Puketapu - a farmer's son, a national Rugby Union player, and a Harkness fellow who studied in the United States for two years in the late 1960s and then became a consultant to the Ford Foundation - was something of a whiz kid even before he came to the Maori Affairs Department.

He launched a series of programs, the key one being tu tangata, literally translated, ''to stand tall.'' It was a philosophy more than a program, designed to restore pride and self-confidence in the Maori, seek improvements in education, raise their socioeconomic status, and provide more opportunities for self-fulfillment in the community.

A first step was to revive the Maori language. For years, Maoris went to integrated schools where their language was banned. In some cases children were strapped for speaking it.

As the children grew up and became integrated into pakeha society, where Maori was not spoken, the language was forgotten. Today, only about 70,000 Maoris speak their native tongue. Few under age 35 - by far the majority of the Maori population - understand it.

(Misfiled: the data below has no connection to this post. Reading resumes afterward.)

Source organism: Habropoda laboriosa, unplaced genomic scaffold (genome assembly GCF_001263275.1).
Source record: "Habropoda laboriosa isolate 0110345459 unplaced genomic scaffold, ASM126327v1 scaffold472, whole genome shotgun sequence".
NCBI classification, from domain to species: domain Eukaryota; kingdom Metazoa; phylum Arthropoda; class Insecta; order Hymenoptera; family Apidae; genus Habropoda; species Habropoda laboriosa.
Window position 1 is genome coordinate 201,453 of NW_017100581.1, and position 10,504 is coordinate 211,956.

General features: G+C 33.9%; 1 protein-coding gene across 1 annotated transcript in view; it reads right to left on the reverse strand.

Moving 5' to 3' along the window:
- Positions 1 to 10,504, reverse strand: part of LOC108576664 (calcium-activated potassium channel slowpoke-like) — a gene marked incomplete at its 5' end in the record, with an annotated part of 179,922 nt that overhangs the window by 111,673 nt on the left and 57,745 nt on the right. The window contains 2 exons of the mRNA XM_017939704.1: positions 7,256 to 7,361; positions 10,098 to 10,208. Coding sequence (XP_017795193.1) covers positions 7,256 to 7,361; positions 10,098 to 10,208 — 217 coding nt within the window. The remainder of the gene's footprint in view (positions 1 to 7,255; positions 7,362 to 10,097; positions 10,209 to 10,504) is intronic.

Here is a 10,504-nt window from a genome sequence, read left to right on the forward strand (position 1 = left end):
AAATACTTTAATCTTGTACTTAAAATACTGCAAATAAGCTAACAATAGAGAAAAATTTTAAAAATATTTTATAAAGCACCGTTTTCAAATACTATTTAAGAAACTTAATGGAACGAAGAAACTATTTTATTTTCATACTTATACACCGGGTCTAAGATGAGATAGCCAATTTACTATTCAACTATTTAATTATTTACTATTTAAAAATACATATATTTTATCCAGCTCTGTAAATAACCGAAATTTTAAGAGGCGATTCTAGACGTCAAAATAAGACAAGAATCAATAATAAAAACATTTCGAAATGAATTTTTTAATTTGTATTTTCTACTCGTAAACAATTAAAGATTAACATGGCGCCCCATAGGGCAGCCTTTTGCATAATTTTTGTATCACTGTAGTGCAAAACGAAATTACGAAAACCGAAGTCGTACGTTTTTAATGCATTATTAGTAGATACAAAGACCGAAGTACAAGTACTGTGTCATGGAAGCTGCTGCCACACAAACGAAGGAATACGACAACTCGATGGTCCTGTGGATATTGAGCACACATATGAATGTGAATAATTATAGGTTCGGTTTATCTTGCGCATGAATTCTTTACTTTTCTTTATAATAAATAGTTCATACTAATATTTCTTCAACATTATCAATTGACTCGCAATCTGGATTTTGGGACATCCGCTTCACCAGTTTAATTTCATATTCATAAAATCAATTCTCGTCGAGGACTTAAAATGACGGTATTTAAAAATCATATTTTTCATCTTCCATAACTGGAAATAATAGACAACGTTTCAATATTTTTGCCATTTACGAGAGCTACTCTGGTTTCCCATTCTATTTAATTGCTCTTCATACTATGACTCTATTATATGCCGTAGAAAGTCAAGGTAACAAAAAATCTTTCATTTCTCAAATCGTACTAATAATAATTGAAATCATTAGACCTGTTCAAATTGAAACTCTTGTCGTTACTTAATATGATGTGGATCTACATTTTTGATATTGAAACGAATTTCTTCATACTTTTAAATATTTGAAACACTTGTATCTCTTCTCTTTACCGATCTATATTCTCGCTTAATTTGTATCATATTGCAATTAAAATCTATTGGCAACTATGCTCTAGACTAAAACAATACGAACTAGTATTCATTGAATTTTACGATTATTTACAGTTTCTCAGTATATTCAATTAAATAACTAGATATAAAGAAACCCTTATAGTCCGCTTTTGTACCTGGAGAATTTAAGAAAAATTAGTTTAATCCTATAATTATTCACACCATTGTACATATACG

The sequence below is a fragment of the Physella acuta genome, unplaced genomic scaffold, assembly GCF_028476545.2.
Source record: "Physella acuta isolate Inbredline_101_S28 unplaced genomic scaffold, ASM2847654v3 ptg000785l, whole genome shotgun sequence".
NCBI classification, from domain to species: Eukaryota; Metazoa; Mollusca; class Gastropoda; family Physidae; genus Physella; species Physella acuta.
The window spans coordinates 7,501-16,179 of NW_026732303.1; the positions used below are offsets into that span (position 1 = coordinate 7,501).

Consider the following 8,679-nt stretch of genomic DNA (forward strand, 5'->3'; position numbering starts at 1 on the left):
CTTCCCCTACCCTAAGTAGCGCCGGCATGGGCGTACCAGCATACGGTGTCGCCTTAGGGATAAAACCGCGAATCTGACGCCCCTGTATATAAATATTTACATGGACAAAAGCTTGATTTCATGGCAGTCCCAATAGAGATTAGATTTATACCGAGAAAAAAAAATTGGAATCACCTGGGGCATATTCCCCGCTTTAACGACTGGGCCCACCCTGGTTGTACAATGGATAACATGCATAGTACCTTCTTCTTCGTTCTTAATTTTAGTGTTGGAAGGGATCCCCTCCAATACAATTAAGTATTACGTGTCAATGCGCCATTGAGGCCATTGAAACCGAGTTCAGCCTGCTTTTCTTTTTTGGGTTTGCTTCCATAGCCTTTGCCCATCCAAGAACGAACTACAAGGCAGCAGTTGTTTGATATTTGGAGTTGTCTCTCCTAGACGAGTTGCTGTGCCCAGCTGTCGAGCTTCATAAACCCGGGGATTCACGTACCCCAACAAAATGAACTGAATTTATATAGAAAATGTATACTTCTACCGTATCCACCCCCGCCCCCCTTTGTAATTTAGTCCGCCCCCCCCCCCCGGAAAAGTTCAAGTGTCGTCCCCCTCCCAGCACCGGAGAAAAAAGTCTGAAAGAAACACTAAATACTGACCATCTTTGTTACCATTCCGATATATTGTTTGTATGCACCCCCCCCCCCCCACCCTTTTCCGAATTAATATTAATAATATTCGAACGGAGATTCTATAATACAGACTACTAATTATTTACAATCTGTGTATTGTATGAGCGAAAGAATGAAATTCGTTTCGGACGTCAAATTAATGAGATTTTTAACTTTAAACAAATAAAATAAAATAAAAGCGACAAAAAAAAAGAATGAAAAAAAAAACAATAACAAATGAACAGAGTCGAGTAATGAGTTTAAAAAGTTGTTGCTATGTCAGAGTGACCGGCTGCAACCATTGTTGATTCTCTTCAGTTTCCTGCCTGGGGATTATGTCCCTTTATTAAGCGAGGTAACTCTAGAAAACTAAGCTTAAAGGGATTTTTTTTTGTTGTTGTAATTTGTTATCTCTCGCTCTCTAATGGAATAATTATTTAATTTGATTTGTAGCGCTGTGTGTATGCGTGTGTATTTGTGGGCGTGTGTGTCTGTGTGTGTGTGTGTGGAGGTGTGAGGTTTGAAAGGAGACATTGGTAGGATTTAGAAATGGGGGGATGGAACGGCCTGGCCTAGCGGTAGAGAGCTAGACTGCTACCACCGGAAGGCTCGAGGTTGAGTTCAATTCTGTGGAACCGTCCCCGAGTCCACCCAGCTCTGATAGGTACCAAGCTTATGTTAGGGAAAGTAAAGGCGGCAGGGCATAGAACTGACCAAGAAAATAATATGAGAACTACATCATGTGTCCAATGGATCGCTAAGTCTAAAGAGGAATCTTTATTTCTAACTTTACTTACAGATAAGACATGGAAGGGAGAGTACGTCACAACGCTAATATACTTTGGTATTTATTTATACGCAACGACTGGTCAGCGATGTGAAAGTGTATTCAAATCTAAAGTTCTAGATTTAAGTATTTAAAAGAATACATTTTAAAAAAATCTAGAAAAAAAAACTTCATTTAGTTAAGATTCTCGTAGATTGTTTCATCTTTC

Puketapu launched a ''language nest'' program called te kohanga reo, which teaches urban Maori children their native tongue. The children speak English with their parents at night, and Puketapu hopes the program will teach the children to speak Maori by the time they enter school at age 5.

The nests are staffed from 7 a.m. to 5 p.m. by Maori elders, parents, grandparents, aunts, uncles, and cousins who look after the children virtually from birth. This allows both parents to work.

Eighty language nests have been established in the last 18 months. This figure is expected to double next year.

Says Maori Affairs Minister Benjamin Couch, ''The family, the basis of all Maori life, has been under threat. Some of the young have had no one to teach them. The old have no one to teach. Without this life stream, the heart of Maoridom has slowed its beat. They, the young people, must be able to maintain their cultural heritage.''

According to the Maori Affairs Department, the language-nest program has been a resounding success. The department believes the program will help reverse an increasing crime rate and bring the Maoris' educational level up to that of the rest of the country.

''We can anticipate . . . a younger generation intellectually stimulated, more highly motivated and technically qualified in the basis of two world cultures - Maori and pakeha,'' the department said.

At the other end of the juvenile spectrum, a foster parent (matua whangai) program has been established to care for delinquent teen-agers and reassimilate them into their extended families and their tribes, Puketapu says.